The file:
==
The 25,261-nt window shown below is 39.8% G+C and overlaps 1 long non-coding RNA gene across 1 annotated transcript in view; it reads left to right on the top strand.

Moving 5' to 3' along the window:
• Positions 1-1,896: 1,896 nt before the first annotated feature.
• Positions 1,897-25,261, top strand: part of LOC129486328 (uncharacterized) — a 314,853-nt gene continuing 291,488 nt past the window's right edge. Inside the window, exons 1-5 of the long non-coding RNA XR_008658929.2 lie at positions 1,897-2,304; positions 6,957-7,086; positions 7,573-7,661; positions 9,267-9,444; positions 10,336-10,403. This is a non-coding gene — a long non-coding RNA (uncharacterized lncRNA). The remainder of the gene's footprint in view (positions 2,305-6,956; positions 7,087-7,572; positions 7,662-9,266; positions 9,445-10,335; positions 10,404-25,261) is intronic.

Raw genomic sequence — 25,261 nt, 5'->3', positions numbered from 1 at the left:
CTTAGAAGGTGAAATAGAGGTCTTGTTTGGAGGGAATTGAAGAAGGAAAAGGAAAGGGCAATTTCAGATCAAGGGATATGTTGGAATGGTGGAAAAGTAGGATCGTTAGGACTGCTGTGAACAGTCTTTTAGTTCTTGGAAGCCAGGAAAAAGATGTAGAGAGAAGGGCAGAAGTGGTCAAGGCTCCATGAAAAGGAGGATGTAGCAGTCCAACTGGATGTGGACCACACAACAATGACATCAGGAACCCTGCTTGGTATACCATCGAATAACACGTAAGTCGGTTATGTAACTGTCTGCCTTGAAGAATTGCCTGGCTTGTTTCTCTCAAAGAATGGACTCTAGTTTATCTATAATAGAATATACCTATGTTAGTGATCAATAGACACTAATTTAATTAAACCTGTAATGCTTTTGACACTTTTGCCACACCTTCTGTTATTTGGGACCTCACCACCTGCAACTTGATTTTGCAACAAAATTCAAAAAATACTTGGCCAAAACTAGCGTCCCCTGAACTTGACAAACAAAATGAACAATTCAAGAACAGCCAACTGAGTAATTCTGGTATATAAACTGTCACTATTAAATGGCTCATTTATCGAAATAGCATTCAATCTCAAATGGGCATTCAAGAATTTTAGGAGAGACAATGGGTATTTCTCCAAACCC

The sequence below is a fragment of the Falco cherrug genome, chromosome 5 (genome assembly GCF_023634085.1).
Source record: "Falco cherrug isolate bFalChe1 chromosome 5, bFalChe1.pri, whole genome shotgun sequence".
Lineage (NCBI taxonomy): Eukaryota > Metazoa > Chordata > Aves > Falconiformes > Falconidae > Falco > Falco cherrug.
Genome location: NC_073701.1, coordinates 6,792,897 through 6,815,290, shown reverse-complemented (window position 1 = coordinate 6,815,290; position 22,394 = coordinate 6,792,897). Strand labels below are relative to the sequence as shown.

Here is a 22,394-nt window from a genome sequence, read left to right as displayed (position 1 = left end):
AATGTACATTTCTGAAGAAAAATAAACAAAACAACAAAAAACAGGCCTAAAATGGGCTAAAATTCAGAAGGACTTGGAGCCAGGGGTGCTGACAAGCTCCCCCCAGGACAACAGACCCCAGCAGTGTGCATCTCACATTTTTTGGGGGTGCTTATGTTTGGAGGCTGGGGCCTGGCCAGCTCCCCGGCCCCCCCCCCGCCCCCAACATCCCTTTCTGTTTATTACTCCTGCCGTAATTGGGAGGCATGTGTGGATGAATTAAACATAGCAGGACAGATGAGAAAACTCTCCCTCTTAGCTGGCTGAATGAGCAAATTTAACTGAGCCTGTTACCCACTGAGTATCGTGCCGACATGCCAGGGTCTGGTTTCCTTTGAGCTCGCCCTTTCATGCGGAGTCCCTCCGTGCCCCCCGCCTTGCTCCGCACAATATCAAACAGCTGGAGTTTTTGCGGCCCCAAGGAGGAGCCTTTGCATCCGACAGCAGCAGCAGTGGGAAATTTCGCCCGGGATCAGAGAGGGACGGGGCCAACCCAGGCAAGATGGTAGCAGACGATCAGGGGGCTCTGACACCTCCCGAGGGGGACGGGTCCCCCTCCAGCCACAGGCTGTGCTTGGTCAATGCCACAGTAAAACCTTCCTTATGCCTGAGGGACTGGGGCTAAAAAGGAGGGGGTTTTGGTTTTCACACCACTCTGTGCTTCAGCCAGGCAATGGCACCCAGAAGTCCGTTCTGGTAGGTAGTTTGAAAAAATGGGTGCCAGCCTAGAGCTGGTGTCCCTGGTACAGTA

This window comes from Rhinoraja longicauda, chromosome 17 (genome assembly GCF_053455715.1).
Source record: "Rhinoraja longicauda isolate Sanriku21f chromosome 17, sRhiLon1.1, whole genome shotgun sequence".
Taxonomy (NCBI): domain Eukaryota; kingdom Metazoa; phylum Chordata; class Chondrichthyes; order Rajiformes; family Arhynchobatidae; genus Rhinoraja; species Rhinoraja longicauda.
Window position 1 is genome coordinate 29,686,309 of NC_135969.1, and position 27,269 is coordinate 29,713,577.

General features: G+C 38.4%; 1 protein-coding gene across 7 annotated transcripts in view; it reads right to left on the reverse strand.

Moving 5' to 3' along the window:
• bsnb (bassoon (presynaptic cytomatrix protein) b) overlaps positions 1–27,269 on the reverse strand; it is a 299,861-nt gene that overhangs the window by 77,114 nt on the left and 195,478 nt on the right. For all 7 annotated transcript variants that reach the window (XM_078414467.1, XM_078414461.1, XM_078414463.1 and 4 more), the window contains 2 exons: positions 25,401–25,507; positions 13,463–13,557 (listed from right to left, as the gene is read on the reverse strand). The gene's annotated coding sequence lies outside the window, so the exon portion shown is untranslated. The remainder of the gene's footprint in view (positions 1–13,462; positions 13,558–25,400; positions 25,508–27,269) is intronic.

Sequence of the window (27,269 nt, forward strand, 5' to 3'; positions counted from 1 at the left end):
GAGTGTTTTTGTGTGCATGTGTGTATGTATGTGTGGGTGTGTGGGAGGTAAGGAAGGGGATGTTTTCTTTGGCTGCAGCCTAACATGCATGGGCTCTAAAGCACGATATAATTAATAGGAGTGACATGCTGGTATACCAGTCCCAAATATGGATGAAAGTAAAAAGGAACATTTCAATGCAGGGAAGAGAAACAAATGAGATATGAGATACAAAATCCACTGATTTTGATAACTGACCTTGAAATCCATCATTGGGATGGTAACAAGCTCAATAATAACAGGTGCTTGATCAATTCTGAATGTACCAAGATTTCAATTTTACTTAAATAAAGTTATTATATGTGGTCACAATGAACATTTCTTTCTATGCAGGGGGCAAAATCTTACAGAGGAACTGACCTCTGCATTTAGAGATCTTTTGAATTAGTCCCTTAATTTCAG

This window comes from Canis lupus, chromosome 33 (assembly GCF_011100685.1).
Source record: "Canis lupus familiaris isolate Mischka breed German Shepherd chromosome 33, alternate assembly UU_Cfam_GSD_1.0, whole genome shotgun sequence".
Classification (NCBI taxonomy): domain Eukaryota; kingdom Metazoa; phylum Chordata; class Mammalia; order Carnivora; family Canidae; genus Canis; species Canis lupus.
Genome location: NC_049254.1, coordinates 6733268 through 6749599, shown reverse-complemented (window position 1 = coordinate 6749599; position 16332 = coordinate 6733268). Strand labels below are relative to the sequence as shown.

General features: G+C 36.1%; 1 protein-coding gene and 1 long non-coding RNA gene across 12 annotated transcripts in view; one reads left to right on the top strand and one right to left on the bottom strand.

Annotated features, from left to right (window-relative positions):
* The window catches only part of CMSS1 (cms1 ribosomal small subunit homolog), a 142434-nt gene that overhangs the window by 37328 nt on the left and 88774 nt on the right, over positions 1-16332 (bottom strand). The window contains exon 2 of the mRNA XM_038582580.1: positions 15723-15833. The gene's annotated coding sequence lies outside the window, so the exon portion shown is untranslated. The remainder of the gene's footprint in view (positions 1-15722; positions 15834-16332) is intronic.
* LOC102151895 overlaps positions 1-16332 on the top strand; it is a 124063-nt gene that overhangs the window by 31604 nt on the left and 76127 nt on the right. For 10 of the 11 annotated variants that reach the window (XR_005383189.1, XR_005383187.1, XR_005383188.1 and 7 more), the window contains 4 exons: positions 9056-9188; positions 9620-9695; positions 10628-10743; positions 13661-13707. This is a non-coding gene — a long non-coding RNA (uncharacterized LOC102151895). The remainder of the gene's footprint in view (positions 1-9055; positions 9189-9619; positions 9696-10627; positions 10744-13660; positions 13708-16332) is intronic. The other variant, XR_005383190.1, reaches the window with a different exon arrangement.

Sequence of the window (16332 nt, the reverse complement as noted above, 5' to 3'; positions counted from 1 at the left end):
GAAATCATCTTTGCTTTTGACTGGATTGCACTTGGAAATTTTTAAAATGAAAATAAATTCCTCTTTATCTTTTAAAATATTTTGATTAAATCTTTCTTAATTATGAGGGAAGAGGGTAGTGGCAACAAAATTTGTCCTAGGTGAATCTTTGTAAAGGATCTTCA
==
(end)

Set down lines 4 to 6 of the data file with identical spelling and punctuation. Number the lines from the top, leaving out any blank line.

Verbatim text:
• Positions 1,897-25,261, top strand: part of LOC129486328 (uncharacterized) — a 314,853-nt gene continuing 291,488 nt past the window's right edge. Inside the window, exons 1-5 of the long non-coding RNA XR_008658929.2 lie at positions 1,897-2,304; positions 6,957-7,086; positions 7,573-7,661; positions 9,267-9,444; positions 10,336-10,403. This is a non-coding gene — a long non-coding RNA (uncharacterized lncRNA). The remainder of the gene's footprint in view (positions 2,305-6,956; positions 7,087-7,572; positions 7,662-9,266; positions 9,445-10,335; positions 10,404-25,261) is intronic.

Raw genomic sequence — 25,261 nt, 5'->3', positions numbered from 1 at the left:
CTTAGAAGGTGAAATAGAGGTCTTGTTTGGAGGGAATTGAAGAAGGAAAAGGAAAGGGCAATTTCAGATCAAGGGATATGTTGGAATGGTGGAAAAGTAGGATCGTTAGGACTGCTGTGAACAGTCTTTTAGTTCTTGGAAGCCAGGAAAAAGATGTAGAGAGAAGGGCAGAAGTGGTCAAGGCTCCATGAAAAGGAGGATGTAGCAGTCCAACTGGATGTGGACCACACAACAATGACATCAGGAACCCTGCTTGGTATACCATCGAATAACACGTAAGTCGGTTATGTAACTGTCTGCCTTGAAGAATTGCCTGGCTTGTTTCTCTCAAAGAATGGACTCTAGTTTATCTATAATAGAATATACCTATGTTAGTGATCAATAGACACTAATTTAATTAAACCTGTAATGCTTTTGACACTTTTGCCACACCTTCTGTTATTTGGGACCTCACCACCTGCAACTTGATTTTGCAACAAAATTCAAAAAATACTTGGCCAAAACTAGCGTCCCCTGAACTTGACAAACAAAATGAACAATTCAAGAACAGCCAACTGAGTAATTCTGGTATATAAACTGTCACTATTAAATGGCTCATTTATCGAAATAGCATTCAATCTCAAATGGGCATTCAAGAATTTTAGGAGAGACAATGGGTATTTCTCCAAACCC